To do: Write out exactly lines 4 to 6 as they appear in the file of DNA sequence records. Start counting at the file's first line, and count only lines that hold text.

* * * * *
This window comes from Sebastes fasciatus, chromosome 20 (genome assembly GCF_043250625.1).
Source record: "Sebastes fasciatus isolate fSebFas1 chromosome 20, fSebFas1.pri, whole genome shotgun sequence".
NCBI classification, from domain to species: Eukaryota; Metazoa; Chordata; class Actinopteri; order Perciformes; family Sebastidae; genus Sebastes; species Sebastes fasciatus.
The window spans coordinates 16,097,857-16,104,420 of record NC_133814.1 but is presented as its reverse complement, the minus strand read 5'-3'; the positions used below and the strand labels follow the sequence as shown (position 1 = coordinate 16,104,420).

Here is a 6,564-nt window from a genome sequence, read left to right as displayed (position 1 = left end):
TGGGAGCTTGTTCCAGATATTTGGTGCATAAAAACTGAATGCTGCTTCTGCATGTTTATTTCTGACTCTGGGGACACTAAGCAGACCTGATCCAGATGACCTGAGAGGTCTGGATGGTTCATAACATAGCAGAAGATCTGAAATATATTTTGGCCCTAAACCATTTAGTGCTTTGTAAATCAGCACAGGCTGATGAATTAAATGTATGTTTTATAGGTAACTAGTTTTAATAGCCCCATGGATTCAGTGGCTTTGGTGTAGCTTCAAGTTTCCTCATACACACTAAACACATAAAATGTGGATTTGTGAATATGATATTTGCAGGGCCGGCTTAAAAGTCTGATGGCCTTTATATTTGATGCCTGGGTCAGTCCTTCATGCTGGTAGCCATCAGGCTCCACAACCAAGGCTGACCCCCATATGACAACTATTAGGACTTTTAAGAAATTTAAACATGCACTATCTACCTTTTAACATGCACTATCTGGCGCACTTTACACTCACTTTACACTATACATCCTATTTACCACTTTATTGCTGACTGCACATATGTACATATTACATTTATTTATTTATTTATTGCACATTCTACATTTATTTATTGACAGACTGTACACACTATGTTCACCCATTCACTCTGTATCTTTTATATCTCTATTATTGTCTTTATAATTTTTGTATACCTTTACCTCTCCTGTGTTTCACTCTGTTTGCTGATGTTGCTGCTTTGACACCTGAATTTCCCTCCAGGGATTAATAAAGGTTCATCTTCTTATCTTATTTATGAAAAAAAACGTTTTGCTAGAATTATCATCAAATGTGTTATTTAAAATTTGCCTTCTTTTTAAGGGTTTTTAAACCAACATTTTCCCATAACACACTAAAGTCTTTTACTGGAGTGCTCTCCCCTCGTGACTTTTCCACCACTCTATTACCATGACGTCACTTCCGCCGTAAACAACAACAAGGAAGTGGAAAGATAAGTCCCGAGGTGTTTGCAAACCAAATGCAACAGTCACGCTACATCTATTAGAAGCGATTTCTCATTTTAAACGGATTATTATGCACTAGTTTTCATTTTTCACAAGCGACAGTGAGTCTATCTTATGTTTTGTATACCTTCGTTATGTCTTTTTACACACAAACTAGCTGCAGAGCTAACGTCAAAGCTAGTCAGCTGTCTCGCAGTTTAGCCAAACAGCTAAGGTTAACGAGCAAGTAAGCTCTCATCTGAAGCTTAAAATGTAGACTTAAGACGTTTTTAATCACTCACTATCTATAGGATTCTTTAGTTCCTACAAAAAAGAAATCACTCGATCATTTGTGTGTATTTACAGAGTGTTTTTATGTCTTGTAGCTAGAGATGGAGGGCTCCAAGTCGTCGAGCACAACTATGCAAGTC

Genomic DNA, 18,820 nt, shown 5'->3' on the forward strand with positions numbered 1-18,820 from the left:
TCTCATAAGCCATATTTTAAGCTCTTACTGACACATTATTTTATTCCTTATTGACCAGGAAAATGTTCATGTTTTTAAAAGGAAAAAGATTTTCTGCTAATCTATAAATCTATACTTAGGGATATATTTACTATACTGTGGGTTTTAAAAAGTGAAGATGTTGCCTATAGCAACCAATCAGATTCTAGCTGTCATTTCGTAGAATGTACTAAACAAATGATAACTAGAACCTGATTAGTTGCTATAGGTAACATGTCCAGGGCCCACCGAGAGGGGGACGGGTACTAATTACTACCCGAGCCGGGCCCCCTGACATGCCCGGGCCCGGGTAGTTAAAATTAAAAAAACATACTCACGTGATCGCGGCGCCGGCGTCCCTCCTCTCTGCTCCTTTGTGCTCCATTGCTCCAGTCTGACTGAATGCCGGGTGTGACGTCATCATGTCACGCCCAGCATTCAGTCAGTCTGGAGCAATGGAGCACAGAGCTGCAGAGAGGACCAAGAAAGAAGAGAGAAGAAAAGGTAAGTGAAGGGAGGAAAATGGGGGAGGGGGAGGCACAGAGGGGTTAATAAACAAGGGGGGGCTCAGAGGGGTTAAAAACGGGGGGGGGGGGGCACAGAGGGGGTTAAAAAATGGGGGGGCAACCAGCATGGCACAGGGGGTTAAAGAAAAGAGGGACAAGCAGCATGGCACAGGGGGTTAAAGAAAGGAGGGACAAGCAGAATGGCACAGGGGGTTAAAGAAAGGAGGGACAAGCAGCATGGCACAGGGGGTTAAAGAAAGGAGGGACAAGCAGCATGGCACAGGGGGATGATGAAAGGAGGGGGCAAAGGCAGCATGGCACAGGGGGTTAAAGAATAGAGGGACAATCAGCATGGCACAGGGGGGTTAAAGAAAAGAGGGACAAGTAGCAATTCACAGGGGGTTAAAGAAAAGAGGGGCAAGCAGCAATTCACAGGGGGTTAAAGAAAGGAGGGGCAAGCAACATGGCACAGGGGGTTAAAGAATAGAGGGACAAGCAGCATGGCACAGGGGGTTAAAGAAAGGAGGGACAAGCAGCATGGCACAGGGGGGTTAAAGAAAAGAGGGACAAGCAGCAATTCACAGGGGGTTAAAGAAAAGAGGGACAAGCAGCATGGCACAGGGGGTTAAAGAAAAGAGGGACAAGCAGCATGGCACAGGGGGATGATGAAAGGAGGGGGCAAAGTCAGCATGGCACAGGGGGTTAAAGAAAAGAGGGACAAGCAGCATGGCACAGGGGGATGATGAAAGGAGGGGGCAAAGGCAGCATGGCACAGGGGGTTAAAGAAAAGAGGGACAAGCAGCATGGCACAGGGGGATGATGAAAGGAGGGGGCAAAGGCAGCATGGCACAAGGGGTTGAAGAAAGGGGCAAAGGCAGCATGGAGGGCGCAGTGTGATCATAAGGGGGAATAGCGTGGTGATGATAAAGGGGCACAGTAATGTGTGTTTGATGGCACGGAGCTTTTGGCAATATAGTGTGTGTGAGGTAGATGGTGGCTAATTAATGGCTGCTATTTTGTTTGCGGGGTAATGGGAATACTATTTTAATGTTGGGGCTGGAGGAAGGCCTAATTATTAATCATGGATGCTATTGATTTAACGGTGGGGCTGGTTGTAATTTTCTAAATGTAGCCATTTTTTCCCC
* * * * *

The window spans coordinates 16,097,857-16,104,420 of record NC_133814.1 but is presented as its reverse complement, the minus strand read 5'-3'; the positions used below and the strand labels follow the sequence as shown (position 1 = coordinate 16,104,420).

Here is a 6,564-nt window from a genome sequence, read left to right as displayed (position 1 = left end):
TGGGAGCTTGTTCCAGATATTTGGTGCATAAAAACTGAATGCTGCTTCTGCATGTTTATTTCTGACTCTGGGGACACTAAGCAGACCTGATCCAGATGACCTGAGAGGTCTGGATGGTTCATAACATAGCAGAAGATCTGAAATATATTTTGGCCCTAAACCATTTAGTGCTTTGTAAATCAGCACAGGCTGATGAATTAAATGTATGTTTTATAGGTAACTAGTTTTAATAGCCCCATGGATTCAGTGGCTTTGGTGTAGCTTCAAGTTTCCTCATACACACTAAACACATAAAATGTGGATTTGTGAATATGATATTTGCAGGGCCGGCTTAAAAGTCTGATGGCCTTTATATTTGATGCCTGGGTCAGTCCTTCATGCTGGTAGCCATCAGGCTCCACAACCAAGGCTGACCCCCATATGACAACTATTAGGACTTTTAAGAAATTTAAACATGCACTATCTACCTTTTAACATGCACTATCTGGCGCACTTTACACTCACTTTACACTATACATCCTATTTACCACTTTATTGCTGACTGCACATATGTACATATTACATTTATTTATTTATTTATTGCACATTCTACATTTATTTATTGACAGACTGTACACACTATGTTCACCCATTCACTCTGTATCTTTTATATCTCTATTATTGTCTTTATAATTTTTGTATACCTTTACCTCTCCTGTGTTTCACTCTGTTTGCTGATGTTGCTGCTTTGACACCTGAATTTCCCTCCAGGGATTAATAAAGGTTCATCTTCTTATCTTATTTATGAAAAAAAACGTTTTGCTAGAATTATCATCAAATGTGTTATTTAAAATTTGCCTTCTTTTTAAGGGTTTTTAAACCAACATTTTCCCATAACACACTAAAGTCTTTTACTGGAGTGCTCTCCCCTCGTGACTTTTCCACCACTCTATTACCATGACGTCACTTCCGCCGTAAACAACAACAAGGAAGTGGAAAGATAAGTCCCGAGGTGTTTGCAAACCAAATGCAACAGTCACGCTACATCTATTAGAAGCGATTTCTCATTTTAAACGGATTATTATGCACTAGTTTTCATTTTTCACAAGCGACAGTGAGTCTATCTTATGTTTTGTATACCTTCGTTATGTCTTTTTACACACAAACTAGCTGCAGAGCTAACGTCAAAGCTAGTCAGCTGTCTCGCAGTTTAGCCAAACAGCTAAGGTTAACGAGCAAGTAAGCTCTCATCTGAAGCTTAAAATGTAGACTTAAGACGTTTTTAATCACTCACTATCTATAGGATTCTTTAGTTCCTACAAAAAAGAAATCACTCGATCATTTGTGTGTATTTACAGAGTGTTTTTATGTCTTGTAGCTAGAGATGGAGGGCTCCAAGTCGTCGAGCACAACTATGCAAGTC